C'est la Vie is a 1966 Charlie Morgan 34.

Her home port is Everglades City, FL. Our typical cruising area is Southwest Florida, the Florida Keys, the Southeastern Atlantic Seaboard, and the Bahamas. We are C'est la Vie's third owners and purchased her in 2005. We continue to maintain and update this classic vessel. Please post any questions or comments about C'est la Vie or our travels via the comment links below.

Saturday, September 1, 2012

Going Two-Ply!

After some consultation with Anne, I've decided to go two-ply on the paddle board bag.  This will offer the board more protection and make the bag more durable.  In addition there is still plenty of material left in the main.

After cutting and sewing the additional layers, I began fabricating the slot for the fin.  I began be adding another layer of sail cloth around the site of the fin slot. The additional fabric will make this area very durable.
Initially I zigzag stitched the patches onto the panel.  Then carefully strait stitched around the edges of the slot.  Using the straight stitches as a guide I used a razor blade to cut the slot into the four layers of cloth.  A soldiering gun served as a hot knife to seal the edges of the slot.  
To seal the slot when the board is traveling with the fin removed, I abutted two strips of 1" webbing and only attached the outer edges.  
The test fit on the board looks good!  Hopefully tomorrow I can join the three primary components and complete this project. More images are available - Paddle Board Bag Project - Summer 2012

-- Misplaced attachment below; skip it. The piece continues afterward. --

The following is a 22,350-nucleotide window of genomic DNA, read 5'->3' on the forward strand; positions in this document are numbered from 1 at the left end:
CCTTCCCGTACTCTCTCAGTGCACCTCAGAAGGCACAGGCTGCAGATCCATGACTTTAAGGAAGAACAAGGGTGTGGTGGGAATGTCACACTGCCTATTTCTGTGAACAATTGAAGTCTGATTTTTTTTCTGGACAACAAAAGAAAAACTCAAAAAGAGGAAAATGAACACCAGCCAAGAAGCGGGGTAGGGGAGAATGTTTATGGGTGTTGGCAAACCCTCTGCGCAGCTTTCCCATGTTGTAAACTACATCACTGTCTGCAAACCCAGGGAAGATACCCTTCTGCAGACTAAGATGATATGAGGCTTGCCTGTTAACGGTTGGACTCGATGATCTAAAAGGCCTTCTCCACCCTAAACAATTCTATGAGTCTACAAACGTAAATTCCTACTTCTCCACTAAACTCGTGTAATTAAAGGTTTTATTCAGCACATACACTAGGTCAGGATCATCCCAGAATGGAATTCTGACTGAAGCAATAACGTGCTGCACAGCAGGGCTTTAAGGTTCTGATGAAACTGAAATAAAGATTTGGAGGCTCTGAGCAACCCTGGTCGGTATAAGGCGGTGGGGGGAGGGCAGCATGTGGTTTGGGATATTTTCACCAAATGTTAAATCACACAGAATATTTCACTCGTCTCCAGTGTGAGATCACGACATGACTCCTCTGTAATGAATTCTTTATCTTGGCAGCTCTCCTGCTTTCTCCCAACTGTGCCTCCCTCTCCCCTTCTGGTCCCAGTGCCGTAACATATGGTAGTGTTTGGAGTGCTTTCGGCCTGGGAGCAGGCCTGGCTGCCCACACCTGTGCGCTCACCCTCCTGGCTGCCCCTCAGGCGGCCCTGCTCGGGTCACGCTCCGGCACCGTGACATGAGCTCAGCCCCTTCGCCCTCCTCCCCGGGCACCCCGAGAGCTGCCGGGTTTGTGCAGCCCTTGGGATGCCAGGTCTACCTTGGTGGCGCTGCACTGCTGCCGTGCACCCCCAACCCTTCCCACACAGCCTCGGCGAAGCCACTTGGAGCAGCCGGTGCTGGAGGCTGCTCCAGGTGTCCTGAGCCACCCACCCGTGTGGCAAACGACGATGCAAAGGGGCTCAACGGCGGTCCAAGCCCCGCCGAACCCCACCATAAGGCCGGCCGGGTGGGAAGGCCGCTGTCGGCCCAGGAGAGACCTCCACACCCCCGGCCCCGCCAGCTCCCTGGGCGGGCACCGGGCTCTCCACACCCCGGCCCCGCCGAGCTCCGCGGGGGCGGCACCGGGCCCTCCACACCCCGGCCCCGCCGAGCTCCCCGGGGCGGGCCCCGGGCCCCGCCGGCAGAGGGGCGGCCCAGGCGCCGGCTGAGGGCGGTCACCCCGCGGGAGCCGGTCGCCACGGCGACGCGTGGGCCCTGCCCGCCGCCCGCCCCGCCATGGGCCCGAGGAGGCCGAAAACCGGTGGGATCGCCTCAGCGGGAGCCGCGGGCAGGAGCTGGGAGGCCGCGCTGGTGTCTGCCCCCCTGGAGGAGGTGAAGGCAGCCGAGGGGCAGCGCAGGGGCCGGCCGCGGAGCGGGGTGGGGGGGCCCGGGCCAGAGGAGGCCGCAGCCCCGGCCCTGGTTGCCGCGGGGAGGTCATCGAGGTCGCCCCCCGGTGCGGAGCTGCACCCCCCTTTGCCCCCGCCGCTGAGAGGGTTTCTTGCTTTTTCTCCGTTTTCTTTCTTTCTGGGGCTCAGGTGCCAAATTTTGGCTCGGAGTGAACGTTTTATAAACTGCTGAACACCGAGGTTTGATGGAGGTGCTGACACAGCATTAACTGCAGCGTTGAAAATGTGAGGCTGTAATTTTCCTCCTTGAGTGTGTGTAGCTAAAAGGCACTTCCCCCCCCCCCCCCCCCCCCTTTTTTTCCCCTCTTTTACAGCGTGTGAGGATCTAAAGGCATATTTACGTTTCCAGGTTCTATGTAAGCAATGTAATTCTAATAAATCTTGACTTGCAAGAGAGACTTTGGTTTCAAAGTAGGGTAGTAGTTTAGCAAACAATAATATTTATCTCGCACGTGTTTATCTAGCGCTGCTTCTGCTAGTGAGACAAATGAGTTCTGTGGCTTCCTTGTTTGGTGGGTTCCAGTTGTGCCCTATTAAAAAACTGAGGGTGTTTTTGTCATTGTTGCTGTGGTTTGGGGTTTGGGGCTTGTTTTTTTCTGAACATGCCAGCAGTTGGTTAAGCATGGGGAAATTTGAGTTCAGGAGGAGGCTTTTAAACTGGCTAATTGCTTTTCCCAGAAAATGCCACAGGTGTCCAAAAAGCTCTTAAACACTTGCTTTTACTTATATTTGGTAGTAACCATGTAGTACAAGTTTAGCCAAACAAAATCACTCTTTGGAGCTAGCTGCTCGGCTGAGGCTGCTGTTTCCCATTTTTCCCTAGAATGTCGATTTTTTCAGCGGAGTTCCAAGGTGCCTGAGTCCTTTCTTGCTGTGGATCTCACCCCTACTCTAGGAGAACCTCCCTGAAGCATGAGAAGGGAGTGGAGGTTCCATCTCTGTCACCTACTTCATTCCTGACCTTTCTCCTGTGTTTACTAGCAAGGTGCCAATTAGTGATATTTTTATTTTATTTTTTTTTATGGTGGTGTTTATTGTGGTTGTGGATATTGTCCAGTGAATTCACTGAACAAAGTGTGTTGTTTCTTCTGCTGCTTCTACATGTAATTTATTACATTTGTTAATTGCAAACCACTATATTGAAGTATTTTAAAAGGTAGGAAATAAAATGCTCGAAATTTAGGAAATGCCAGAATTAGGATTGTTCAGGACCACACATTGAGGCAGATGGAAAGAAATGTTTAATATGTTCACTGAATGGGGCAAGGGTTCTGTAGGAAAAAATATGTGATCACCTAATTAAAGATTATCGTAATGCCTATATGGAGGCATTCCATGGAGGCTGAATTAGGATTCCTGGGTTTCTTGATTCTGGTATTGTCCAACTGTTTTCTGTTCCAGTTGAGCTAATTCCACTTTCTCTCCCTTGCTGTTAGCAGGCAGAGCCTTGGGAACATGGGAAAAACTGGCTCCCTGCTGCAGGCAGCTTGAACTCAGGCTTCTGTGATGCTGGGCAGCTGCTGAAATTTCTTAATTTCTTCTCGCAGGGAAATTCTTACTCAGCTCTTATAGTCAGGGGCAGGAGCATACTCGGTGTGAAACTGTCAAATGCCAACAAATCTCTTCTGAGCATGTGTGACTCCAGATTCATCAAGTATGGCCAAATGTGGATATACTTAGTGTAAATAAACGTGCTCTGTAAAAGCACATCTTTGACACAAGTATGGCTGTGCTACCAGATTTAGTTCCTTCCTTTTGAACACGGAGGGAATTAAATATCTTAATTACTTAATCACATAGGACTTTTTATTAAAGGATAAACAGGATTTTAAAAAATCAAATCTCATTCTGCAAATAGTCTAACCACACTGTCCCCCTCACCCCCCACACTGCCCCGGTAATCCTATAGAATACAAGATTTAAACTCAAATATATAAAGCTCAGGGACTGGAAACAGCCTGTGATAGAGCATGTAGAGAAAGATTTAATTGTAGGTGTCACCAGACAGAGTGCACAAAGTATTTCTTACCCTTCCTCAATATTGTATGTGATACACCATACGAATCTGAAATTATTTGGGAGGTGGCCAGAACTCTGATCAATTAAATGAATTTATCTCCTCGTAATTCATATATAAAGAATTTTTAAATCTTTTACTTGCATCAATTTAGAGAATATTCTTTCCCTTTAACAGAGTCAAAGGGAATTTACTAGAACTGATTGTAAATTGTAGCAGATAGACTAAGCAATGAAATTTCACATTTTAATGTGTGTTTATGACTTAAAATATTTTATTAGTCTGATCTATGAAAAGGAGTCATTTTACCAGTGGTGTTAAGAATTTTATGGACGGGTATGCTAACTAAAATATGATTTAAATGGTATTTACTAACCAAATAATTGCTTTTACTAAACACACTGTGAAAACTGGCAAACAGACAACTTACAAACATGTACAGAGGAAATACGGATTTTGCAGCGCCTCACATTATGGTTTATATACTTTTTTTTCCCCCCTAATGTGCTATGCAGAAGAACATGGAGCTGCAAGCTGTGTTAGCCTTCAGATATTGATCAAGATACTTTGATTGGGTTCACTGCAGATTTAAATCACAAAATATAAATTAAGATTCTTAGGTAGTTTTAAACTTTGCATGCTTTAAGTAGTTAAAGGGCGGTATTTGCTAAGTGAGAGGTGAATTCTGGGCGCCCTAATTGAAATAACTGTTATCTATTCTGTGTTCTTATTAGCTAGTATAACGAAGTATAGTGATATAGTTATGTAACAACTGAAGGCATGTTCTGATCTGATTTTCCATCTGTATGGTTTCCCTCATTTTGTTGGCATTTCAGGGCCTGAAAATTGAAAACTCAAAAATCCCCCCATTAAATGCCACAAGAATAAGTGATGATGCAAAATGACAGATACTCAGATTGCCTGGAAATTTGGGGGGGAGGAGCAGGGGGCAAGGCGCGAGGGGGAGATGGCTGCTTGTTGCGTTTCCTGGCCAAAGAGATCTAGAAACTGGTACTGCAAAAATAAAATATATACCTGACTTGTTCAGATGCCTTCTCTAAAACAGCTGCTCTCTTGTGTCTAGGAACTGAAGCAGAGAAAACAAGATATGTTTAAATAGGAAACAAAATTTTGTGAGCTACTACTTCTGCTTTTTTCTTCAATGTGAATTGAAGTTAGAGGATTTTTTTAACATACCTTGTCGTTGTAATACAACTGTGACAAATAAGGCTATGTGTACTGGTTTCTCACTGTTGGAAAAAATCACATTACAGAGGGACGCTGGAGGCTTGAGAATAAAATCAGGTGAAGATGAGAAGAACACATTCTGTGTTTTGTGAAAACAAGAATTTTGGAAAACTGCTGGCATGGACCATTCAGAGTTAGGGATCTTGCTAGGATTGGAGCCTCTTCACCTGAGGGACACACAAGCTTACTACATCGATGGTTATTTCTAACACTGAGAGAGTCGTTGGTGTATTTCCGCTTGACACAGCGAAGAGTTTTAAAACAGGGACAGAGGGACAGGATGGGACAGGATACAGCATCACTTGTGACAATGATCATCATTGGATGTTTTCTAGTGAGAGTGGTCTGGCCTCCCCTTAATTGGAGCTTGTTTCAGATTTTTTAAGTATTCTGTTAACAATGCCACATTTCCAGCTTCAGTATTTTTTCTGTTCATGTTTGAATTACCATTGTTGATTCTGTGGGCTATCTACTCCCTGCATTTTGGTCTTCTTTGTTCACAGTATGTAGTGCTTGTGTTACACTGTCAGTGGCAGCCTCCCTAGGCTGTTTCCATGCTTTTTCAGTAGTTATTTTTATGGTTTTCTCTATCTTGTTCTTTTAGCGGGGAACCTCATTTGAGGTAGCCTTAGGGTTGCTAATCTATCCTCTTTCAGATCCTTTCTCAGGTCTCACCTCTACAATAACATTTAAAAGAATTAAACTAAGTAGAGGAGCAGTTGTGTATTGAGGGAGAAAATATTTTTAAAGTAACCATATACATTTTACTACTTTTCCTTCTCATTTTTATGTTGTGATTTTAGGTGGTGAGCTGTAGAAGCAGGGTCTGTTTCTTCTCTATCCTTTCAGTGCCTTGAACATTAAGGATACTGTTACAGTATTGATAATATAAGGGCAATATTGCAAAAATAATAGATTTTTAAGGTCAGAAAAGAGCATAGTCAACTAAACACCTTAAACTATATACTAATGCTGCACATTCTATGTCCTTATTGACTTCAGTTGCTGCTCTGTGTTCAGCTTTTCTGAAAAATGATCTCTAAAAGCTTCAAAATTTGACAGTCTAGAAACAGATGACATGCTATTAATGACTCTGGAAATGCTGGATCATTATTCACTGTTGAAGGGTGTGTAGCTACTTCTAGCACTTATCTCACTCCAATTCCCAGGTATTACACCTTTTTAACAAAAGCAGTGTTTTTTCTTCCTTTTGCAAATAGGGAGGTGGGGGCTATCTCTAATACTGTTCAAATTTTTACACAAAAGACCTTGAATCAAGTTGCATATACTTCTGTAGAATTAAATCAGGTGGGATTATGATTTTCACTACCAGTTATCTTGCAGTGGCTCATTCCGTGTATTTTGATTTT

Thursday, August 30, 2012

Zippers & Handles

After viewing a couple free how to videos on zippers from Sailrite, I installed a 60" zipper into the side panel of the future paddle board bag.

Next my attention turned to handles / lash points on the top and bottom of the bag.  Concerned that the forces on the handles could cause the sailcloth to rip, I installed re-enforcement patches along the inside of the bag at the handle attachment points.

Using a zigzag stitch to avoid weakening the sailcloth, seven patches were sewn at 12" intervals along the mid-line of the bag.  

I then flipped the bag and utilizing the patches attached a continuous piece of one inch webbing to the outside of the bag.  

My next challenge is to create a slit in the bottom of the bag to allow the skeg to remain in place while the board is stowed in the bag.

Tuesday, August 28, 2012

What to do with a retired sail?

In the past our friends at Ella Vickers have received C'est la Vie's retired sails.  Ella will give you credit towards purchases for your retired sails - Ella Vickers Sail Exchange.

With a new paddle board, a retired mainsail, a sailrite LZ1 machine, and time on my hands.  I've elected to fabricate a storage bag for the paddle board.  Images from the project are available - Paddle Board Bag Project - Summer 2012

Earlier this summer we purchased our first paddle board.  We found the used Surftech 11'6" Laird board in Atlantic Beach via Craigs List.